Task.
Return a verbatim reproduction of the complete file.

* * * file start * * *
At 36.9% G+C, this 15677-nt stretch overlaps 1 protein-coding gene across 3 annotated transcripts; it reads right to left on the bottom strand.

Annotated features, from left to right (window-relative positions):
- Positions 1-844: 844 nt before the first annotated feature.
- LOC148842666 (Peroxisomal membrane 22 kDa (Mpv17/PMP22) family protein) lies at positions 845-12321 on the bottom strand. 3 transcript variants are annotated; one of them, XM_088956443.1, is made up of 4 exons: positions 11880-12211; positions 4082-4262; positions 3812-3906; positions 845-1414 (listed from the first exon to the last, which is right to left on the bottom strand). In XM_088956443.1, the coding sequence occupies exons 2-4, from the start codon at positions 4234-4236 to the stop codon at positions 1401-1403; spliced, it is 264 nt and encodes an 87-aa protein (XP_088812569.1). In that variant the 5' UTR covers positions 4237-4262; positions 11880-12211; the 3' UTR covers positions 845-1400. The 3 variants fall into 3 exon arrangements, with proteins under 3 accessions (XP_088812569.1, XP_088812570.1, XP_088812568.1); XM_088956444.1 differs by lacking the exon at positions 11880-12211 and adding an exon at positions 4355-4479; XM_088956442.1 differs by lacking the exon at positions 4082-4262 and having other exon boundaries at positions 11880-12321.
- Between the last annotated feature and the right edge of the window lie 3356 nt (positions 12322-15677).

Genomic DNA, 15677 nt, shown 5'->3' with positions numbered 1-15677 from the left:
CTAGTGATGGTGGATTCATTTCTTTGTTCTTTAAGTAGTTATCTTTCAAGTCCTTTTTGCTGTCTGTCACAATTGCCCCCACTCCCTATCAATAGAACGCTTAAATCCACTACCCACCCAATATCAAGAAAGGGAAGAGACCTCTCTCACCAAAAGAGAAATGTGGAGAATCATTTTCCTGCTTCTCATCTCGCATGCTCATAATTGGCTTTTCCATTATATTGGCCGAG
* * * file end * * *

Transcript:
At 36.9% G+C, this 15677-nt stretch overlaps 1 protein-coding gene across 3 annotated transcripts; it reads right to left on the bottom strand.

Annotated features, from left to right (window-relative positions):
- Positions 1-844: 844 nt before the first annotated feature.
- LOC148842666 (Peroxisomal membrane 22 kDa (Mpv17/PMP22) family protein) lies at positions 845-12321 on the bottom strand. 3 transcript variants are annotated; one of them, XM_088956443.1, is made up of 4 exons: positions 11880-12211; positions 4082-4262; positions 3812-3906; positions 845-1414 (listed from the first exon to the last, which is right to left on the bottom strand). In XM_088956443.1, the coding sequence occupies exons 2-4, from the start codon at positions 4234-4236 to the stop codon at positions 1401-1403; spliced, it is 264 nt and encodes an 87-aa protein (XP_088812569.1). In that variant the 5' UTR covers positions 4237-4262; positions 11880-12211; the 3' UTR covers positions 845-1400. The 3 variants fall into 3 exon arrangements, with proteins under 3 accessions (XP_088812569.1, XP_088812570.1, XP_088812568.1); XM_088956444.1 differs by lacking the exon at positions 11880-12211 and adding an exon at positions 4355-4479; XM_088956442.1 differs by lacking the exon at positions 4082-4262 and having other exon boundaries at positions 11880-12321.
- Between the last annotated feature and the right edge of the window lie 3356 nt (positions 12322-15677).

Genomic DNA, 15677 nt, shown 5'->3' with positions numbered 1-15677 from the left:
CTAGTGATGGTGGATTCATTTCTTTGTTCTTTAAGTAGTTATCTTTCAAGTCCTTTTTGCTGTCTGTCACAATTGCCCCCACTCCCTATCAATAGAACGCTTAAATCCACTACCCACCCAATATCAAGAAAGGGAAGAGACCTCTCTCACCAAAAGAGAAATGTGGAGAATCATTTTCCTGCTTCTCATCTCGCATGCTCATAATTGGCTTTTCCATTATATTGGCCGAG